His puppy dog eyes studied her carefully. She tried to calm herself before continuing. “Look, I’ve heard of movie and music stars being hooked on performing. How they just can’t live without the applause and worship of their fans. But you know me better than that. Besides, like I said, I can’t play anything to begin with. I promise you that I will not fall in with the wrong crowd at work or anywhere else. Okay?” Luci insisted.
“Some people are late bloomers,” Grover replied, still not giving up his position but Luci only looked at him and shook her head.
Grover took a deep breath and expelled it in a big whoosh. “You’re right Luci,” he said and reached over to give her hand a squeeze. “And I know you’ll be watched over.”
Luci’s eyes narrowed as she looked at her dad. She remembered the conversation between him and that musician from the studio, Tam. They used to know each other. If he meant he had somebody practically babysitting her…
“You know,” he said pointing heavenward.
Grover drove them right up to the industrial looking building made of blue siding and glass. In front it had a wide wall of glass all around the front doors. A sign affixed at the roofline proclaimed, “Welcome to NASHVILLE.”
He leaned over and gave his daughter a peck on the check and a seated hug. Then he got out of the car and Luci scooted over to the driver’s seat. Grover wouldn’t let her go inside to see him off. At first Luci thought that was because he didn’t want her to cry. However, she was beginning to wonder if he would be the one to break down in sobs.
“Hey Dad,” she said, stopping him before he got a step away from the car. “You forgot your book.”
She held a paperback murder mystery out the car window to him. Grover Harper had a penchant for mystery stories. Luci knew her dad would have missed having the book on the flight. She smiled as he stuck the book in the pocket of his sport coat and gave it a little pat.
As she pushed herself across the bench seat of the Malibu, Luci noticed the vinyl folder containing her resumes in the floorboard where she had forgotten it earlier. When she picked it up she saw that one of the forms she’d had to sign was caught on a paper clip.
Mr. Blaylock was supposed to get that form. She wondered if anyone was still at the studio. Luci decided to go to the facility, just in case. She didn’t want to get off to a bad start.
Luci was in luck when she reached Blaylock Sound Magic Studios. The doors were open and several people were still there. Matt Blaylock greeted her warmly and asked her if she’d like to watch some auditions.
A voice from the studio area reached the lobby, and Matt made a wry face. It was Ray Dean Simms, complaining about one of the musicians.
“You can’t be serious! He auditioned with Fats Domino’s Blue Monday. That’s from the 50s. I need to hear what these people can do with modern stuff!” Ray Dean shouted.
Matt rolled his eyes heavenward. “We’ve been auditioning guitarists to back up Ray Dean,” the big man told her. “It can be hard to please him,” Matt whispered and Luci nodded in sympathy.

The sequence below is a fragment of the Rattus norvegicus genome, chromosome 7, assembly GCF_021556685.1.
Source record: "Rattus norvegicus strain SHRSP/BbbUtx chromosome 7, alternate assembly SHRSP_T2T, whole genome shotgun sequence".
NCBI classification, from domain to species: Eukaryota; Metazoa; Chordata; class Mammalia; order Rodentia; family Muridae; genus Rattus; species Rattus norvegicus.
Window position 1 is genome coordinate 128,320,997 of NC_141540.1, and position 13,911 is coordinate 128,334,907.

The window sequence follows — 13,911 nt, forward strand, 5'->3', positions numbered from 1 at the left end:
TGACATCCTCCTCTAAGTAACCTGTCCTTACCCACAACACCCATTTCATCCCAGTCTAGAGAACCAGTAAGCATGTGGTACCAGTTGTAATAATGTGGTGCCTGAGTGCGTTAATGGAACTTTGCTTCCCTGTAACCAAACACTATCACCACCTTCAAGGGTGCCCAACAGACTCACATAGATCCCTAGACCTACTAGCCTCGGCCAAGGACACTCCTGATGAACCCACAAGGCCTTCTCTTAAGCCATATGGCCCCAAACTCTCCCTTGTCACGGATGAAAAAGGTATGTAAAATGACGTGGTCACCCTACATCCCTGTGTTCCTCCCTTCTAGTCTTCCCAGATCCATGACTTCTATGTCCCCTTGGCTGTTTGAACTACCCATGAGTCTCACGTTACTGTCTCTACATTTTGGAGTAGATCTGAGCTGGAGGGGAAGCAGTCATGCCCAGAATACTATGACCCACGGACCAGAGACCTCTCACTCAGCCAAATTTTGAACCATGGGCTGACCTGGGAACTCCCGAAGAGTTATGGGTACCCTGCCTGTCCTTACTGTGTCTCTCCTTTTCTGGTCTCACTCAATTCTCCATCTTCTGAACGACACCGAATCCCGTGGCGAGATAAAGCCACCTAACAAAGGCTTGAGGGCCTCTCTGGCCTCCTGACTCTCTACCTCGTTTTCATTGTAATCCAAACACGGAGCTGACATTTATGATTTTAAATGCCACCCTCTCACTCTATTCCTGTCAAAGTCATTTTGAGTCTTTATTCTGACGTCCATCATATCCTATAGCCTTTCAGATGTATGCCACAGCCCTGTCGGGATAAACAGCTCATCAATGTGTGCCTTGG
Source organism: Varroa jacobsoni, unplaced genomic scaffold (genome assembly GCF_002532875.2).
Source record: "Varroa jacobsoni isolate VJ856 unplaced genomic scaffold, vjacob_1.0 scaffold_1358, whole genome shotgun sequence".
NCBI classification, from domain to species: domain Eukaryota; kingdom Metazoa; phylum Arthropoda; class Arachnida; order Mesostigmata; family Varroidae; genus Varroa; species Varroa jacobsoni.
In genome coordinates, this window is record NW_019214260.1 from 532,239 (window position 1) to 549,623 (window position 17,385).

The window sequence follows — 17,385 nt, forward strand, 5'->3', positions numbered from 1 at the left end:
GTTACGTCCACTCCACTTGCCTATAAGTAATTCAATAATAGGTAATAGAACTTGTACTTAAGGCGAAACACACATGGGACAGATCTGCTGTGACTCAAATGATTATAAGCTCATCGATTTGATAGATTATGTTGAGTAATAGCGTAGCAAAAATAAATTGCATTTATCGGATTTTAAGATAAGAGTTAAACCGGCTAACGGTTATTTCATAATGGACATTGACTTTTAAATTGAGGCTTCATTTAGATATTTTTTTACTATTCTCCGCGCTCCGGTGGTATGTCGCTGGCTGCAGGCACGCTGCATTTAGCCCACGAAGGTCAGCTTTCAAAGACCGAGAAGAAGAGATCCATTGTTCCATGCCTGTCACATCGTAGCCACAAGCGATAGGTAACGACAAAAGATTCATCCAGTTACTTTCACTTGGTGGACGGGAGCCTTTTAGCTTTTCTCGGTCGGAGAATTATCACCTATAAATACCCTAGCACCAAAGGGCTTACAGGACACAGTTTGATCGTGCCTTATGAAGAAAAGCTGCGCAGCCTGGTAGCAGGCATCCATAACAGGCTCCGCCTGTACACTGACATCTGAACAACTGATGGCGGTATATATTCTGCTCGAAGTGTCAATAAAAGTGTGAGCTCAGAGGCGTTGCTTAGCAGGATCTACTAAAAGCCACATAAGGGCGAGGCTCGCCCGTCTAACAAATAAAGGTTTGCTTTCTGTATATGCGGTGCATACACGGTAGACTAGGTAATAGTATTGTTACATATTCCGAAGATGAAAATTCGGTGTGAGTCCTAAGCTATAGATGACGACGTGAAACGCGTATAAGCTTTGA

“After the auditions we’re going to have a little New Year’s Eve party right here. You’re welcome to stick around if you want,” he offered but seemed to read reluctance in her face. “But that really is last-minute notice. I realize you probably already have plans,” he said affably.
Her shyness kicked into overdrive at the sudden prospect of being in a roomful of people she’d never met before, and for a New Year’s Eve party no less. Everybody would already be paired off and supposed to have someone to kiss at midnight. Luci found parties terribly uncomfortable, even when she knew everyone.
She felt like bolting for the door then and there, but she did want to watch the audition. Luci had never seen anything like that and it would be a good introduction to some of the work her new employer conducted. Matt didn’t push her, and that helped settle her nerves. He smiled and gave her a “gentle” pat on the back that made her stumble.
Luci saw Ray Dean walking around, pretending to check out the instruments, while keeping a suspicious eye on a musician who had walked in just ahead of Luci.
The man had long jet black hair with rippling waves. He wore a leather vest with no shirt under it. The thought of wearing that get-up on December 31st made Luci shiver, but the man didn’t appear to feel the cold. He had a lot of tattoos, though she couldn’t see what they were. It was very unusual to see someone with so many tattoos, so his appearance raised eyebrows and caused whispers among the studio regulars. He looked more like a rock musician than country, but she knew studio musicians crossed genera all the time.
Ray Dean motioned for her to come closer. “Who is that overdone hippie?” he whispered to her, but Luci had no idea.
Then an impish impulse overcame her and she couldn’t resist subtly taking a jab at the egotistical Ray Dean. She remembered how he’d acted at that first brief meeting.